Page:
Editors note: The following appeared on the front page of the Friday, May 8 Uinta County Herald. However, the majority of the story should have continued inside the newspaper and it did not. The Herald is sorry for this error. The story in its entirety appears here.
WASHINGTON, D.C. — County government representatives from Sublette, Lincoln and Uinta counties are adamantly opposed to congressional action that would result in passage of the Northern Rockies Ecosystem Protection Act.
County representatives meeting last week noted that with the majority of lands in western Wyoming already falling under federal agency control, what happens on those lands has major impact to local economies.
The bill proposes to close more than 24 million acres from access to grazing, timber, recreation and mining. Wyoming and four western states would be affected.
The bill was introduced by Rep. Carolyn Maloney (D-NY).
“The County Commission Association sent a letter saying we’re against it,” said Uinta County Commissioner Mick Powers. “It’s a crying shame and a lot of land.”
Senator John Barrasso (R-Wyo.) also opposed the plan.
“We know how to manage our lands, not a Congresswoman from New York,” Barrasso said. “It’s interesting to note that not one member of Congress from the affected area supports this bill.”
The Northern Rockies Ecosystem Protection Act would designate areas in Idaho, Montana, Oregon, Washington and Wyoming as wilderness.
“Once again we’ve got outsiders out of touch with the West meddling in our land,” Barrasso said. “These outsiders have no concept of multiple use of the land.”
The U.S. House of Representatives Natural Resources Committee announced last week that its subcommittee on National Parks, Forests and Public Lands would hold a hearing on May 5 on the Northern Rockies Ecosystem Protection Act, H.R. 980.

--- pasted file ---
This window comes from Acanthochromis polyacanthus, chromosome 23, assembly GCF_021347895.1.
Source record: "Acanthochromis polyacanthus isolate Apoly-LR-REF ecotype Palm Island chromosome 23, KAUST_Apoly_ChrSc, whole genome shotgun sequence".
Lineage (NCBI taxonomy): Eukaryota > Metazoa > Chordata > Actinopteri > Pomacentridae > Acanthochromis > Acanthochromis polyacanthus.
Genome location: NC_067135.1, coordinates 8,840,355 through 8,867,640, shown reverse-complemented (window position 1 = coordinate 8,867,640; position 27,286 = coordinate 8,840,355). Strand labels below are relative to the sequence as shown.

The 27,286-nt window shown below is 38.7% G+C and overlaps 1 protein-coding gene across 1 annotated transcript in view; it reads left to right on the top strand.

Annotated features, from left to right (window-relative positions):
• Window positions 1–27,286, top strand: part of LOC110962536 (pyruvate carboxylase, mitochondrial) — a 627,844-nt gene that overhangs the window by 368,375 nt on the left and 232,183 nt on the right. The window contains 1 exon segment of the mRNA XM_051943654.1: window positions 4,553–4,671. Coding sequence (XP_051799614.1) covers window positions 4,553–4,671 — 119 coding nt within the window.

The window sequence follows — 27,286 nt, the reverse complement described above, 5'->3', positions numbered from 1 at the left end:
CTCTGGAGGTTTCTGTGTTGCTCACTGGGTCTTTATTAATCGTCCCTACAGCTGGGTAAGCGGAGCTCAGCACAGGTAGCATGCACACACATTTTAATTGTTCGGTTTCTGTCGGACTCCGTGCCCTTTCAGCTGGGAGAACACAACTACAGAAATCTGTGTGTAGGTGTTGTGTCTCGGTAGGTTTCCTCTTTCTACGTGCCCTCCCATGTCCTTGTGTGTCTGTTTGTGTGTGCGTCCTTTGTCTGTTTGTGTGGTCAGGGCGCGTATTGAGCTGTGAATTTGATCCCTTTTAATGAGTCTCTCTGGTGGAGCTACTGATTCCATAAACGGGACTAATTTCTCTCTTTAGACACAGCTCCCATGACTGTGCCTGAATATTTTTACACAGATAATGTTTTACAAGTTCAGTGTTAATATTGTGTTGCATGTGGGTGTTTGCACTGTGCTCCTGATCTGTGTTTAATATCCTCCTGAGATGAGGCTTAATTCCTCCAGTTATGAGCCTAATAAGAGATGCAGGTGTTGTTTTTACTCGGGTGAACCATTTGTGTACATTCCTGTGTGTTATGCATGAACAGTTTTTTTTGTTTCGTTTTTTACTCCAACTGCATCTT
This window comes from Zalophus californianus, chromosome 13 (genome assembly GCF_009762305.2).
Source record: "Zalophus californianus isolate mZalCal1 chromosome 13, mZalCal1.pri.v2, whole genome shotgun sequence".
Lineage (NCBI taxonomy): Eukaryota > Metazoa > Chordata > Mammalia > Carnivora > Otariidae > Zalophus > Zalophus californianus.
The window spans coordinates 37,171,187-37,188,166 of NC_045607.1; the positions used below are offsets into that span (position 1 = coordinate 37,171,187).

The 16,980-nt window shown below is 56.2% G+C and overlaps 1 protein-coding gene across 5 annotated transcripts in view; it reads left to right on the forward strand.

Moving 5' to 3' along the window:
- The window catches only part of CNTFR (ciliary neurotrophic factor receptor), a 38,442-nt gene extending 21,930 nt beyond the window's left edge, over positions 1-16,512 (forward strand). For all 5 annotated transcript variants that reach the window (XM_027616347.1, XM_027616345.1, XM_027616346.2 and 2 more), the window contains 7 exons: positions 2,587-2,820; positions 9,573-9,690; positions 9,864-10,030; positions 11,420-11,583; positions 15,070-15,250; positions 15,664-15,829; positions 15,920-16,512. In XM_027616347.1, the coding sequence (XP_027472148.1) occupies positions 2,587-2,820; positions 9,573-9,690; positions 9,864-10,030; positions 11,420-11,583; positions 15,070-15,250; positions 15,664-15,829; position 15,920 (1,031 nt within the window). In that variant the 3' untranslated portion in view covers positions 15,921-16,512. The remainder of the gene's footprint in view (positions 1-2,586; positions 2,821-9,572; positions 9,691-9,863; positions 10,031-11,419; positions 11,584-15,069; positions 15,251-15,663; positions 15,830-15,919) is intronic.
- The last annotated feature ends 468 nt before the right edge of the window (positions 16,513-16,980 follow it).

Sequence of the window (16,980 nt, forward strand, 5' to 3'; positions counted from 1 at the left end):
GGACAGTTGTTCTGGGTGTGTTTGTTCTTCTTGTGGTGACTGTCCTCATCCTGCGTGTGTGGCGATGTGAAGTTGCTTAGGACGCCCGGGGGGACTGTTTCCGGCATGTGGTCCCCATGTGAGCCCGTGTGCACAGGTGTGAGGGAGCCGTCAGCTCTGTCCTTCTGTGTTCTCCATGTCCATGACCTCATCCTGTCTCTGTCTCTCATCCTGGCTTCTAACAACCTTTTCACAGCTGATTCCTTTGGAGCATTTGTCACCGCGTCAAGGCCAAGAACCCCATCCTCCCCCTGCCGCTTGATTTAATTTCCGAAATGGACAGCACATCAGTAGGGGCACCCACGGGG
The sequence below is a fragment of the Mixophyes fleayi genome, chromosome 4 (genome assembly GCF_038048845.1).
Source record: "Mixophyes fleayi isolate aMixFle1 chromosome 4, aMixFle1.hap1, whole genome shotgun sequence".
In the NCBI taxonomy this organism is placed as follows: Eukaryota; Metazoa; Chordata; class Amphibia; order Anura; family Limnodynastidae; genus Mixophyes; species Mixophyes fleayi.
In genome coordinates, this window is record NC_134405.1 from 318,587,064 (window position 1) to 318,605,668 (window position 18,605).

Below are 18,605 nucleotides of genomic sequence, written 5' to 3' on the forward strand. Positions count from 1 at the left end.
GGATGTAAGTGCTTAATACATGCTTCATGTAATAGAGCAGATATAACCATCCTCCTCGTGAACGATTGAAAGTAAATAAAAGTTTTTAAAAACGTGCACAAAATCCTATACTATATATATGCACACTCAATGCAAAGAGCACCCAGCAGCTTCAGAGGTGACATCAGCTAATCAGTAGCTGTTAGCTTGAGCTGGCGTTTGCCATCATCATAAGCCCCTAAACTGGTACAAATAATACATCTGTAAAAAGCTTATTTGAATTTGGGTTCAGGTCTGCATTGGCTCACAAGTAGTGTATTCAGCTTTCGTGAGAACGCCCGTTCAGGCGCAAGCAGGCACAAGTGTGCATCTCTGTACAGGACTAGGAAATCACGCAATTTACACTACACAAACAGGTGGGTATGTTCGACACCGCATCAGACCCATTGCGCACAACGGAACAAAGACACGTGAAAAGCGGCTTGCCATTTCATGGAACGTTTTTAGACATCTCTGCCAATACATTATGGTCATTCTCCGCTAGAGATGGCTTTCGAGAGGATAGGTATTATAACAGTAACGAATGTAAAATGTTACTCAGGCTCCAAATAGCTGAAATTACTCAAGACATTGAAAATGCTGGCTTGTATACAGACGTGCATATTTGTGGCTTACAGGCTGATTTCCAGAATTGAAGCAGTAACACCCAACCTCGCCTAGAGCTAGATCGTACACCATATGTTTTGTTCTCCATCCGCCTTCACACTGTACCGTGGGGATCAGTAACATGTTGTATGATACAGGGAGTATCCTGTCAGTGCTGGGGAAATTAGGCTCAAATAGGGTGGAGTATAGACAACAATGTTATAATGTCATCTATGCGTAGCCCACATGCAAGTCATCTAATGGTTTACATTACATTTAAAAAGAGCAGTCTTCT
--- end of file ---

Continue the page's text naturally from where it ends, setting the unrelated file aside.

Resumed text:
Existing land management, which emphasizes multiple use and focuses on the national forest system as the land of many uses, provides for healthy local economies and tax bases, including recreation, tourism, resource extraction, and the preservation of local custom and culture.
Conversely, H.R. 980, the Northern Rockies Ecosystem Protection Act, would put the squeeze on local communities, shutting out many of these existing uses in favor of a “preservation” system, officials said Tuesday.
The end result would be harm to local rural communities like the ones that make up each of western Wyoming’s counties.
NREPA would designate all of the inventoried roadless areas in the Northern Rockies as wilderness.
If enacted, this bill would shut the public out of areas that are often the hub of local outdoor activities.
“Those of us in Wyoming are proud of the way our state has helped manage and protect our public lands and resources. Good stewardship of the land is a Wyoming value. As a rancher by trade, I hold that ideal in the highest regard. This bill takes the opposite approach to land management in Wyoming and portions of four other western states by locking up more than 24 million acres in the West from the vast majority of responsible, shared uses,” said Rep. Cynthia Lummis (WY-at large)
Currently the bill is being reviewed by the U.S. House of Representatives Natural Resources Committee’s subcommittee on National Parks, Forests and Public Lands.